Activist Mann plans to run against Gray for County Council CAMPAIGN 1994

April 26, 1994|By James M. Coram | James M. Coram,Sun Staff Writer

Columbia activist Kathryn Adair Fish Mann said last week that she plans to challenge three-term incumbent C. Vernon Gray for the East Columbia seat on the Howard County Council.

Mr. Gray, 55, has yet to announce his plans for 1994, but is expected to seek a fourth term on the council this fall and to run for county executive in 1998.

Since being elected in an at-large race in 1982, Mr. Gray has

become a political force. He ran unopposed in 1990, while raising more money than any other council candidate.

In 1986, the first year council members were elected by district, Mr. Gray won the Democratic primary handily and faced only token opposition from a Republican in the general election.

Most politicians assumed it would cost $10,000 at most that year to run for the council, but Mr. Gray raised more than $45,000 -- far surpassing the war chest of any other council candidate.

"Vernon certainly has acquired some influence" over the years, Ms. Mann, 47, says with a laugh.

"You're not going to see a bunch of elected officials breaking down the barricades to endorse me."

Behind the understatement and self-deprecating humor is a confident candidate. Ms. Mann plans to bring much more than token opposition to the campaign.

"I believe I can win," Ms. Mann says. "You're only talking about 3,000 votes to win a primary. There are a lot of people in and out of politics who look very favorably upon my candidacy."

As assistant manager of the Village of Long Reach -- a nonpolitical, paid position -- Ms. Mann gets many calls, "sometimes under the mistaken assumption that we're the government," she says.

She says that in the nine years she has worked for the village association, county government has not addressed the concerns most important to the village board and to the residents of Long Reach: education, traffic and crime.

"There have been some halfhearted steps, but I want to see these things addressed. We may not be able to solve everything, but at the very least, we need the opportunity to talk about them," she says.

The problem in education, she says, is that Long Reach is one of Columbia's older communities with aging schools and equipment.

"We're not being equitably treated," she says.

As for traffic, the East Columbia district in which she will be running has the most congested roads in Howard County, she contends. Routes 175, 108 and 103 cross the district, as do U.S. 1 and U.S. 29.

"All of the intersections on Route 175 have failed," she says. "There is gridlock all around us. To get to the highways, you have to use residential streets. We are always a day late and a dollar short on roads around here."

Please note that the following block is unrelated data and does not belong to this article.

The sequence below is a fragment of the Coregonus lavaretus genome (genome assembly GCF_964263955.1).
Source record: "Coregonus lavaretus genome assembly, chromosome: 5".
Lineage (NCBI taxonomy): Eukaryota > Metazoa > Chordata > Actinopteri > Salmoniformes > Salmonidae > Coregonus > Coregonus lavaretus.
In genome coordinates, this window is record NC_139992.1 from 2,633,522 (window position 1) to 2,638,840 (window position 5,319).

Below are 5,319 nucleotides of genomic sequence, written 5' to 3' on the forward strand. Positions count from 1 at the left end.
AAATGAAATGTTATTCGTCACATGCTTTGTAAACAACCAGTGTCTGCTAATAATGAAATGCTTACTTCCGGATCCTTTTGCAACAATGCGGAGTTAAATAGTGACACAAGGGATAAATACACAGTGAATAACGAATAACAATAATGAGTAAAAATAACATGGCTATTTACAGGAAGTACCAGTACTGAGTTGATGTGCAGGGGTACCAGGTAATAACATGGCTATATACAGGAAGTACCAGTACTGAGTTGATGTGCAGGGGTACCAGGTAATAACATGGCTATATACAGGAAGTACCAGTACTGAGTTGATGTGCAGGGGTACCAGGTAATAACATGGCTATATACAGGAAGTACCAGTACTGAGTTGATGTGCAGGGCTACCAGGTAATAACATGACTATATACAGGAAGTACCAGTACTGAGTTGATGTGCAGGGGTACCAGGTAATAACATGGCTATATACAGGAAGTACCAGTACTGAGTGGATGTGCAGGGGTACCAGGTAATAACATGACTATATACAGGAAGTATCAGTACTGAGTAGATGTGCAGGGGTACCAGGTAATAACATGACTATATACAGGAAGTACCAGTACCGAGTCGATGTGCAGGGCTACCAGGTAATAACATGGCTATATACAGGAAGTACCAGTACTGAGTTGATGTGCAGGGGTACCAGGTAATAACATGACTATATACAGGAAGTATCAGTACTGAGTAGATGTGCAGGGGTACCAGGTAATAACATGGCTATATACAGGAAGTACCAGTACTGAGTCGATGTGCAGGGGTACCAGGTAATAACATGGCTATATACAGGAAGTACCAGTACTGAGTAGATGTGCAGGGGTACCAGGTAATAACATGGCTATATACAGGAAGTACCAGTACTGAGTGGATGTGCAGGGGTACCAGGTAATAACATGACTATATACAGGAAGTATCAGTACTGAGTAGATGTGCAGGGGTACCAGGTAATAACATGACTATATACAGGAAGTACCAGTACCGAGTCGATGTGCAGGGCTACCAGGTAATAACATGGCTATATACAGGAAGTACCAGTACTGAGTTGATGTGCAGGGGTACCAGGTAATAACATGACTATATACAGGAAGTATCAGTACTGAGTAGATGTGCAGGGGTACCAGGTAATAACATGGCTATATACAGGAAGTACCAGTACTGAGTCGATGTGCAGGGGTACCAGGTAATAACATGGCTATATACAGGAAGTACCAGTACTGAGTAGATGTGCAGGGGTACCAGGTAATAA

On the issue of crime, she says that "people are feeling less connected, less safe as the county grows more urban."

"People are mugged at the mall or robbed at teller machines. . . . We need better security efforts," she says.

"We need more police, not more private security people. We need to get police out into the villages, the mall, Dobbin Center. We need our police to do a better job of getting to know people in the community. We are not so big that we can't try to be better neighbors to each other."

Although she has not held elective office other than on the local Central Democratic Committee, Ms. Mann is no stranger to politics.

"I come from a long line of Republican fathers and Democratic mothers," she says. "My grandparents used to race each other to the polls."

In 1964, at age 16, she joined her Democratic maternal ancestors and worked in the campaign of President Lyndon B. Johnson.

"I have always worked in some degree or another in politics -- stuffing envelopes, knocking on doors, serving as a foot soldier," she says.

She was content with that role until the state savings and loan scandal in the mid-1980s and "an obnoxious zoning case" that occurred in 1985.

What bothered her about the savings and loan mess, which left some depositors without their money for three years, was that government officials were warned of the problem a year in advance, she says.

"People in the know got out and portrayed those who didn't as speculators," she says. "The hypocrisy of it made me madder than anything else."

The zoning case took place at a time when one of her duties as assistant village manager in Long Reach was to call county officials every Monday to find out what was happening that would affect village residents.

No one told her about a so-called "housekeeping amendment" to what was then the recently completed comprehensive rezoning. The amendment allowed a group of movie theaters to be built just beyond the village line.

"[By the time] the village found out, there was no opportunity to oppose the change," she says.

After the publicity she received in the zoning case, Ms. Mann was appointed to the county Planning Board, where she served a term as chairwoman.

In 1990, Ms. Mann won election to the local Democratic Central Committee and was appointed treasurer. Ms. Mann serves on the executive committee of the state Democratic Central Committee and was a state delegate to the Democratic National Convention that nominated Bill Clinton for president. She described herself as "an unpledged add-on."

A native of Pensacola, Fla., and former resident of Northern Virginia, Ms. Mann moved to the Village of Long Reach in November 1974 and began work with the Long Reach Community Association in 1985.

"I plan to do a lot of door-to-door and talk to the other village boards to find out their concerns," she says. "The most important thing you can do is listen to people and use the best of your conscience to get what the community wants done."

Gary Prestianni, a 40-year-old electrician Jessup electrician, has filed as a Republican for the council seat.

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